On Day 9 of “Crypto: The Game,” my life is suddenly quiet. I am no longer a contestant. Last night, after I received a single vote in the elimination voting round, my probability of winning the first season of the Survivor-like crypto game fell to zero.
It’s time for me to reflect back on the experience.
I’m sick, not physically or mentally, but to my stomach for losing the chance to become the first winner of season one. The people who paved the way – family members, coaches and journalists – inspired me to compete wholeheartedly. So seeing that just one of the 132 players left voted to eliminate me and that was enough to end my chances, made me nauseous, frustrated and hurt all at once.
Even until the end, however, I thoroughly enjoyed immersing myself in the game and savored the challenges it presented.
Others said it best on X. Camilla McFarland of Mojito expressed gratitude to the game “for the most fun, adrenaline-fueled, stressful and goofy week in crypto I’ve had in a while.”
Mark Beylin of Boost VC, a contestant who tried to get my name removed from a hit list, shared that the game was “one of the few crypto experiences that ended up being worth its cost in USD.”
What Makes “Crypto: The Game,” Crypto?
Many people, including myself, questioned what exactly makes the game crypto. Apart from depending on wallet addresses and requiring an ante of 0.1 ETH (about $243), the game wasn’t as obviously crypto-heavy as I assumed it would be.
The answer, I see now, is that “Crypto: The Game” is crypto because of the people playing. Contestants are more than knee-deep in the crypto space.
More than concentrating on crypto rails, the game dialed me into the crypto culture. Josh Harris, an entrepreneur-in-residence at venture capital firm Paradigm, who was a member of Silver, my initial tribe, placed in the forefront of my mind concepts of game theory.
Startup investor Tina Dai and a shitposter who goes by poof_eth on X have become trusted confidantes as the three of us are still in six different Telegram group chats for different tribes and alliances.
A culture of play embedded into the Web3 social fabric — who else would have made us play old-timey games like Pacman and Flappy Bird for a chance to win $91,000? — is what puts the “crypto” in “Crypto: The Game.”
Why We Needed to Play
Everyone in the crypto space is NGMI (not gonna make it), if recreation, laughter and play are absent in the ecosystem. Play, according to philosopher Martha Nussbaum, is one of the basic capabilities societies should aim to instill for their people.
“Human life, wherever it is lived, makes room for recreation and laughter,” wrote Nussbaum in 1992. “Laughter and play are frequently among the deepest and also the first modes of our mutual recognition… An entire society that lacked this ability would seem to us both terribly strange and terribly frightening.”
One contestant, Josh Cornelius of Seed Club, emphasized the importance of the game’s culture over its technology. He sees the game as a “cool case study on leveraging the culture of crypto more than the tech.” On X, he shared that the game “needed very online, reasonably affluent, and interest-aligned people to thrive more than it needed decentralized infra for season 1.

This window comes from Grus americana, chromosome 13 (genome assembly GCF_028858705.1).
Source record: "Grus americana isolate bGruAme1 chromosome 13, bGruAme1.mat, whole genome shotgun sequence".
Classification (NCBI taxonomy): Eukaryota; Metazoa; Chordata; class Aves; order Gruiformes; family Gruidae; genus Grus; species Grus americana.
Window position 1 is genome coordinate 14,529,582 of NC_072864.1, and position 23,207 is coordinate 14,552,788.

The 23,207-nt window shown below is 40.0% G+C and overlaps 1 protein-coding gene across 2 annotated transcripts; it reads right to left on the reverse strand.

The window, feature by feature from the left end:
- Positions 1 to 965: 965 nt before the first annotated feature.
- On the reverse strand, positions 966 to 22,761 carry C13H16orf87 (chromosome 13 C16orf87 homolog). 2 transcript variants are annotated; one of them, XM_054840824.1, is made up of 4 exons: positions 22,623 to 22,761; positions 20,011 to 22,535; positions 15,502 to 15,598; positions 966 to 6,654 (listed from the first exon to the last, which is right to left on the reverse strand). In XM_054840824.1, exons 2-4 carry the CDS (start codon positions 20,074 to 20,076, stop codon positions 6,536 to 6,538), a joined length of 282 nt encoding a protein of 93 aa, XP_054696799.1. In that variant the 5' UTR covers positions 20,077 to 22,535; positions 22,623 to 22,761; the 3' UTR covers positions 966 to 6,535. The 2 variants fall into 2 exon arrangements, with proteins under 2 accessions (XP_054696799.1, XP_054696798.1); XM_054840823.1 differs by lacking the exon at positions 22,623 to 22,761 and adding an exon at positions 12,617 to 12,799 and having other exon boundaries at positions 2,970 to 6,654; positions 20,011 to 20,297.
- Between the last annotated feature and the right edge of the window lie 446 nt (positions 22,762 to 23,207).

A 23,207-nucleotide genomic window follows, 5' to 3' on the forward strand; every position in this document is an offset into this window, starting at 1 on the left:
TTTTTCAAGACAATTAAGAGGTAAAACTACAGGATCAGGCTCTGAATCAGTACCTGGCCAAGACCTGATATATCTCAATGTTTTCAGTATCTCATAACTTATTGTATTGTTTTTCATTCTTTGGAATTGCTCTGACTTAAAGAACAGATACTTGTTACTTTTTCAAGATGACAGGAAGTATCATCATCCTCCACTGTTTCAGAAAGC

Another player, taylor.perkshop.eth wrote, “I was a tiny bit salty that it’s called crypto and pretty much has nothing to do with crypto/onchain but the abs brilliance is tapping into this group and culture.”
The game’s crypto integration was light as the creator Dylan Abruscato said in a phone interview with Unchained that “the goal has always been to get progressively more onchain each season… So for season two, you can imagine a world in which your spot in the game is an NFT that you mint and that gets burned when you get voted out.”
“You could hypothetically sell your NFT which is your spot in the game at any point throughout the season,” at a higher price than the initial cost to enter as players get closer to the pot, he added.
Cutthroat Competition and Relationship-Building Is Us
The game also involved contradictory concepts that reflect the unique and complex dynamics present in “Crypto: The Game” and, more broadly, within the crypto ecosystem.
For example, as a contestant, I kept being struck by the simultaneous requirements of being a cutthroat competitor and a relationship-builder. This mirrors the crypto ecosystem where firms and projects need collaboration and partnerships, but compete over attracting talent and funds.
One contestant, ndx.eth, made note of this balance, saying on X, “Imagine being in a room of VCs, founders, builders, influencers, degens and trying to cut as many throats as possible while simultaneously building friendships and maintaining professional relationships.”
One Final Act
I’ve been eliminated, and yet, my influence within the game may have grown, by design.
All eliminated contestants become jury members who will get to vote for the winner tomorrow night, incentivizing voted-off contestants to remain tapped into the game’s affairs.
So gameplay is over for me and 348 other contestants, but politicking will continue!